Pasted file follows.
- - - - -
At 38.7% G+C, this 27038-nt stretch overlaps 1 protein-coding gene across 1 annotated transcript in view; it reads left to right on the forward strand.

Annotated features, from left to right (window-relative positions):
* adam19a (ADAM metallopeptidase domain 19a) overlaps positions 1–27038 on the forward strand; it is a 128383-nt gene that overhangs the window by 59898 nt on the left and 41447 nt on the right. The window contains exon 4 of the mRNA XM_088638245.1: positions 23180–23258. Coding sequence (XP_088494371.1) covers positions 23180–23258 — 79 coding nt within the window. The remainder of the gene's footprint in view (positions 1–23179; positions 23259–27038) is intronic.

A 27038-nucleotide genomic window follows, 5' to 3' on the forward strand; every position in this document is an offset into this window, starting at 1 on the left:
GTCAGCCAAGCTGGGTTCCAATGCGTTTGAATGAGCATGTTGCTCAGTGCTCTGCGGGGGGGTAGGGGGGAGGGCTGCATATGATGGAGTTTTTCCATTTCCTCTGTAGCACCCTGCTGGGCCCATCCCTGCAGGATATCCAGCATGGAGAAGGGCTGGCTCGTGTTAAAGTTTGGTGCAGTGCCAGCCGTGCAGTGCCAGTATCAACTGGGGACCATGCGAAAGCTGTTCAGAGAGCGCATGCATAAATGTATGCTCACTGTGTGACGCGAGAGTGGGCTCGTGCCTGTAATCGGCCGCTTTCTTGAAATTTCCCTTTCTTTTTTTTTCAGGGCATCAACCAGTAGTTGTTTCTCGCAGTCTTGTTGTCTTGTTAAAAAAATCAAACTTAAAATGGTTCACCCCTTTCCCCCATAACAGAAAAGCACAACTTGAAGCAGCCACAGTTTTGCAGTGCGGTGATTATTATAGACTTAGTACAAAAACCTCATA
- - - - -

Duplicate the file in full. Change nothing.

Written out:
At 38.7% G+C, this 27038-nt stretch overlaps 1 protein-coding gene across 1 annotated transcript in view; it reads left to right on the forward strand.

Annotated features, from left to right (window-relative positions):
* adam19a (ADAM metallopeptidase domain 19a) overlaps positions 1–27038 on the forward strand; it is a 128383-nt gene that overhangs the window by 59898 nt on the left and 41447 nt on the right. The window contains exon 4 of the mRNA XM_088638245.1: positions 23180–23258. Coding sequence (XP_088494371.1) covers positions 23180–23258 — 79 coding nt within the window. The remainder of the gene's footprint in view (positions 1–23179; positions 23259–27038) is intronic.

A 27038-nucleotide genomic window follows, 5' to 3' on the forward strand; every position in this document is an offset into this window, starting at 1 on the left:
GTCAGCCAAGCTGGGTTCCAATGCGTTTGAATGAGCATGTTGCTCAGTGCTCTGCGGGGGGGTAGGGGGGAGGGCTGCATATGATGGAGTTTTTCCATTTCCTCTGTAGCACCCTGCTGGGCCCATCCCTGCAGGATATCCAGCATGGAGAAGGGCTGGCTCGTGTTAAAGTTTGGTGCAGTGCCAGCCGTGCAGTGCCAGTATCAACTGGGGACCATGCGAAAGCTGTTCAGAGAGCGCATGCATAAATGTATGCTCACTGTGTGACGCGAGAGTGGGCTCGTGCCTGTAATCGGCCGCTTTCTTGAAATTTCCCTTTCTTTTTTTTTCAGGGCATCAACCAGTAGTTGTTTCTCGCAGTCTTGTTGTCTTGTTAAAAAAATCAAACTTAAAATGGTTCACCCCTTTCCCCCATAACAGAAAAGCACAACTTGAAGCAGCCACAGTTTTGCAGTGCGGTGATTATTATAGACTTAGTACAAAAACCTCATA